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Rum Corps to IXL: Services to Pastoralists and Farmers in New South Wales

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  • Davidson, Bruce Robinson

Abstract

By 1850, New South Wales (NSW) appeared to have entered a period of long term economic stability which was almost entirely dependent on the production of fine wool. The prospects of such a future vanished with the discovery of large quantities of alluvial gold in 1851. The population of the colony almost doubled, increasing from 179,000 in 1851 to 351,000 in 1861 (Vamplew 1987, p. 26).

Suggested Citation

  • Davidson, Bruce Robinson, 1990. "Rum Corps to IXL: Services to Pastoralists and Farmers in New South Wales," Review of Marketing and Agricultural Economics, Australian Agricultural and Resource Economics Society, vol. 58, December.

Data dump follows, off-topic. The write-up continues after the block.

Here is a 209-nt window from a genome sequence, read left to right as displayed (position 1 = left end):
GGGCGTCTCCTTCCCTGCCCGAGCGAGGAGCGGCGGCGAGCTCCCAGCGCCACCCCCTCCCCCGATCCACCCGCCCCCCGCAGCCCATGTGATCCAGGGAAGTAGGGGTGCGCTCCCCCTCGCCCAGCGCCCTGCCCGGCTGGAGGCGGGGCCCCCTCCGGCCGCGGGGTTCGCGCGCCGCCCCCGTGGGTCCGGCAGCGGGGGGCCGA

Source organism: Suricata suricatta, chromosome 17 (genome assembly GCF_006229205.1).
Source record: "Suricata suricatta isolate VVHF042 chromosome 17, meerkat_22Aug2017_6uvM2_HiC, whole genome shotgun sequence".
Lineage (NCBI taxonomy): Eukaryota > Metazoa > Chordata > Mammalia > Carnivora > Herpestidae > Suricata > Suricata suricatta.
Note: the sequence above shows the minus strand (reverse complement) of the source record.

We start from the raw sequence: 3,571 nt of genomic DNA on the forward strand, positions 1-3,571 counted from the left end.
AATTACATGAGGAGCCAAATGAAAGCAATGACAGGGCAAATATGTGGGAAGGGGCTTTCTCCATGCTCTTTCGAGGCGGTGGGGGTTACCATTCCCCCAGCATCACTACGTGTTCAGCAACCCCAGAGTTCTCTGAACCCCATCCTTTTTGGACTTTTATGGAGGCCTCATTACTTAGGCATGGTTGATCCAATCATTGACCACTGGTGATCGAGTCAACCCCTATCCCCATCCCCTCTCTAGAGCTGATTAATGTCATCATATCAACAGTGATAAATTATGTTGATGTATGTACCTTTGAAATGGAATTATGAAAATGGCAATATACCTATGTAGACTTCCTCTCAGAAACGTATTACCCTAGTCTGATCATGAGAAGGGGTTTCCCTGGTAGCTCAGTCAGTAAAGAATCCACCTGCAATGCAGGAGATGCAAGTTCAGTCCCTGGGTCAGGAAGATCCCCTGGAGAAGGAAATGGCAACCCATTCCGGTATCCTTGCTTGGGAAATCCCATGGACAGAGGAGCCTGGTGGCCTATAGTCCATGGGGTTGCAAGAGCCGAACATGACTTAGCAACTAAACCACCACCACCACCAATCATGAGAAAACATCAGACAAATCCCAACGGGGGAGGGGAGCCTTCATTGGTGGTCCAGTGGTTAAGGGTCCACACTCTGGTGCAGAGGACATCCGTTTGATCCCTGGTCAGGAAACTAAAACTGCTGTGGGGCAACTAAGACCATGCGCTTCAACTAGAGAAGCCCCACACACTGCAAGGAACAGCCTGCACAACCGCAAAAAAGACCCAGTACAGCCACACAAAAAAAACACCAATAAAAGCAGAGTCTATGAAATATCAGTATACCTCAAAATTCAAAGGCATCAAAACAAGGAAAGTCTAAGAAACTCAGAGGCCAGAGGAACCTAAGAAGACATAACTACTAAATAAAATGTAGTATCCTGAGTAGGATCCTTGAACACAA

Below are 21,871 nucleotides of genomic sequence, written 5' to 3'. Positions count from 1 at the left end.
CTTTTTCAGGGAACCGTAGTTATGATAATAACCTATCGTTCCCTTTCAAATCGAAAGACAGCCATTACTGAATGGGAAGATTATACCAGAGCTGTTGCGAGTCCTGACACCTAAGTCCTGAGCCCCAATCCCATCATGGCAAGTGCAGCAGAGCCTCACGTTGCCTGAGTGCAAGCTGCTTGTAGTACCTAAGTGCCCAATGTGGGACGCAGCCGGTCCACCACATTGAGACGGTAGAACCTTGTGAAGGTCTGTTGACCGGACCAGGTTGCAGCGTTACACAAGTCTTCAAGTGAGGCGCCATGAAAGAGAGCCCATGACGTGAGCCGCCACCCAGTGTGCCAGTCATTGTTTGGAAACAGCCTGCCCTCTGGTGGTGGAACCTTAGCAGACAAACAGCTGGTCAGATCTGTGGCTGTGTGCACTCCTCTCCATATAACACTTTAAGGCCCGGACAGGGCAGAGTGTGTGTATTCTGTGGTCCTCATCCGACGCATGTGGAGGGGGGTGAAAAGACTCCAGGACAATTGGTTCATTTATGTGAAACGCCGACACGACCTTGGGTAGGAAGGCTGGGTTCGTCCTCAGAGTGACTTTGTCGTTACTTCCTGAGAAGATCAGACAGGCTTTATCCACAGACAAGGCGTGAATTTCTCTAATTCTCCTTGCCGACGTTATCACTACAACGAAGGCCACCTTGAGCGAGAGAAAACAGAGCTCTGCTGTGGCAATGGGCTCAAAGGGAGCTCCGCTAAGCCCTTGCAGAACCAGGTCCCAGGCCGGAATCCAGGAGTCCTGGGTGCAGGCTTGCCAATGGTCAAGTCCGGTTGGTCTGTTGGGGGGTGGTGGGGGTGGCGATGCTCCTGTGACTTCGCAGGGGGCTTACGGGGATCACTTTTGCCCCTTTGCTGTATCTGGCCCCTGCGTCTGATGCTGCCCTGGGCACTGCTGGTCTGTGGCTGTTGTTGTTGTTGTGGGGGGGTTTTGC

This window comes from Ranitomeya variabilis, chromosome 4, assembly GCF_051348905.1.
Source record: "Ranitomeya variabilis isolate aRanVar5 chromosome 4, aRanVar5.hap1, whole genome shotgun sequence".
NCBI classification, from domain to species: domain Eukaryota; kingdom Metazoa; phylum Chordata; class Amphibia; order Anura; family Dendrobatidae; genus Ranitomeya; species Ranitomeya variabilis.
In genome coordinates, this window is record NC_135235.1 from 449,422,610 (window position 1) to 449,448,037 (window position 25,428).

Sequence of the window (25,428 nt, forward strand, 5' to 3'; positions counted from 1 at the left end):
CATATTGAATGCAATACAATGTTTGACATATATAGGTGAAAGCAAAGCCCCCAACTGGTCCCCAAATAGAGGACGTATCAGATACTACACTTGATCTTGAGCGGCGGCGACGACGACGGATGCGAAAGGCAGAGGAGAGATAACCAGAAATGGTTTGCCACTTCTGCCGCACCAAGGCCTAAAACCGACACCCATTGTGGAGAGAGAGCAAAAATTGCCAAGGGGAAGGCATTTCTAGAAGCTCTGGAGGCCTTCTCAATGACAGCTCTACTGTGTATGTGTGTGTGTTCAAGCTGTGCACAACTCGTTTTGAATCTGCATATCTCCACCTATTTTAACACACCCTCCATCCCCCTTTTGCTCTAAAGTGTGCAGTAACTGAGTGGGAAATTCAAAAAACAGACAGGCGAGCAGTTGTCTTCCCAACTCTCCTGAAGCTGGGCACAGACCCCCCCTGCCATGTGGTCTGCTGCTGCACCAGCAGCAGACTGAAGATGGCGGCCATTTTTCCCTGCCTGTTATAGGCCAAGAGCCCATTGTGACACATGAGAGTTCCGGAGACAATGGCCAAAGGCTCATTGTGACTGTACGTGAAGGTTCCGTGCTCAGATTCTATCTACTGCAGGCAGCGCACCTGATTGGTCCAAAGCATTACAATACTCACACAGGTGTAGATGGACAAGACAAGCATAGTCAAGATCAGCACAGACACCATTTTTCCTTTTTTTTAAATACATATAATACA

• Handle: RePEc:ags:remaae:12255
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    File URL: http://purl.umn.edu/12255
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    References listed on IDEAS

    as
    1. Taff, Steven J. & Runge, C. Ford, 1988. "Wanted: A Leaner and Meaner CRP," Choices, Agricultural and Applied Economics Association, vol. 3(1).
    2. Creason, Jared R. & Runge, C. Ford, 1990. "Agricultural Competitiveness and Environmental Quality: What Mix of Policies Will Accomplish Both Goals?," Reports 50102, University of Minnesota, Center for International Food and Agricultural Policy.
    3. Paarlberg, Robert L., 1990. "The Mysterious Popularity of EEP," Choices, Agricultural and Applied Economics Association, vol. 5(2).
    4. Cletus C. Coughlin & Kenneth C. Carraro, 1988. "The dubious success of export subsidies for wheat," Review, Federal Reserve Bank of St. Louis, issue Nov, pages 38-47.
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